South Carolina's Congaree National Park is another example of a Congressionally-created national monument. Created by Congress in 1976, it started out as Congaree Swamp National Monument.

Is "National Monument" the most common unit type or designation in the NPS system? I suspect that it is, but I'm too brain-dead on a Friday evening to look it up myself.

Ha--

I had the data in front of me from another analysis I was running.

I was wrong, "National Historic Site" is the most common unit designation in the NPS system. Just to ruin it for a future quiz:

National Historic Site 82
National Monument 78
National Park 59
National Historical Park 47
National Memorial 40
National Recreation Area 20
National Preserve 18
National Cemetery 14
National Wild And Scenic River 13
National Battlefield 12
National Seashore 10
National Military Park 9
National Parkway 9
Park 6
National River 5
National Battlefield Park 4
National Lakeshore 4
National Scenic Trail 4
National Reserve 2
International Historic Site 1
National Battlefield Site 1

I challenge Bob to name the 6 designated as "Park"!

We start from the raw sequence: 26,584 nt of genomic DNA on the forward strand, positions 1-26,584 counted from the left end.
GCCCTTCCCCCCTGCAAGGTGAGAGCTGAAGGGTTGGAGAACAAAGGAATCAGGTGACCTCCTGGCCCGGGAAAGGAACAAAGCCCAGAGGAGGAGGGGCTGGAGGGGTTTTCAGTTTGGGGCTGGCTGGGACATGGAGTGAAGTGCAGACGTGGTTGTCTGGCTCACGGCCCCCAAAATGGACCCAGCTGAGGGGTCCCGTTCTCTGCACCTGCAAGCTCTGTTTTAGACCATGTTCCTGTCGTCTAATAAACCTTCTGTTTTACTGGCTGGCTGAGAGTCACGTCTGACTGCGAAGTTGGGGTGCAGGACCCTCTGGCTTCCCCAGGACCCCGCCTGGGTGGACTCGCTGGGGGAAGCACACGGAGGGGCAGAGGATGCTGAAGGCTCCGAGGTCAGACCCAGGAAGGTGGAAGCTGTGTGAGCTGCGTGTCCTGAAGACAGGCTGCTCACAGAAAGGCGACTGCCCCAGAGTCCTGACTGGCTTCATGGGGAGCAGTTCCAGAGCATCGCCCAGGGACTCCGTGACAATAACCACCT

Hi:

Isn't President Lincoln's Cottage in Washington, D.C. a National Monument?

M

The only "Park" designation I recall is Anacostia Park in D.C. Doing a little research, there appear to be a total of 7 places designated "Park" as part of National Capital Parks - East. Are they really separate units though?

@MM: Great find. Yes, President Lincoln and Soldiers' Home National Monument is situated in Washington D.C. And I could not find it, because it is not a unit of the NPS but administrated by the National Trust for Historic Preservation for the Armed Forces Retirement Home. But it is a designated National Monument, so Bob's original listing of D.C. was correct and should be restored. I stand corrected and have learned something new.

I am on vacation and not accepting challenges. I will chip in President's Park, though, just to keep this thread going. Bob Janiskee

@tomp

Don't forget the "National Scenic Riverways", such as Ozark and St. Croix.

Great Falls Park
Catoctin Mountain Park

The NPS lists that Pres. George H. W. Bush established Petroglyph National Monument on 6/27/90. Why does the paragraph above say he was one of 3 presidents who didn't use the antiquities act to create monuments? Did he establish it some other way?

Not all national monuments have been established by presidential proclamation, Anon. Some have been established by Act of Congress. Petroglyph National Monument is one example. President Bush signed the bill into law.

Thanks Bob! Let me add some words of our president
Franklin D. Roosevelt:

"There is nothing so American as our national parks.... The fundamental idea
behind the parks...is that the country belongs to the people, that it
is in process of making for the enrichment of the lives of all of us."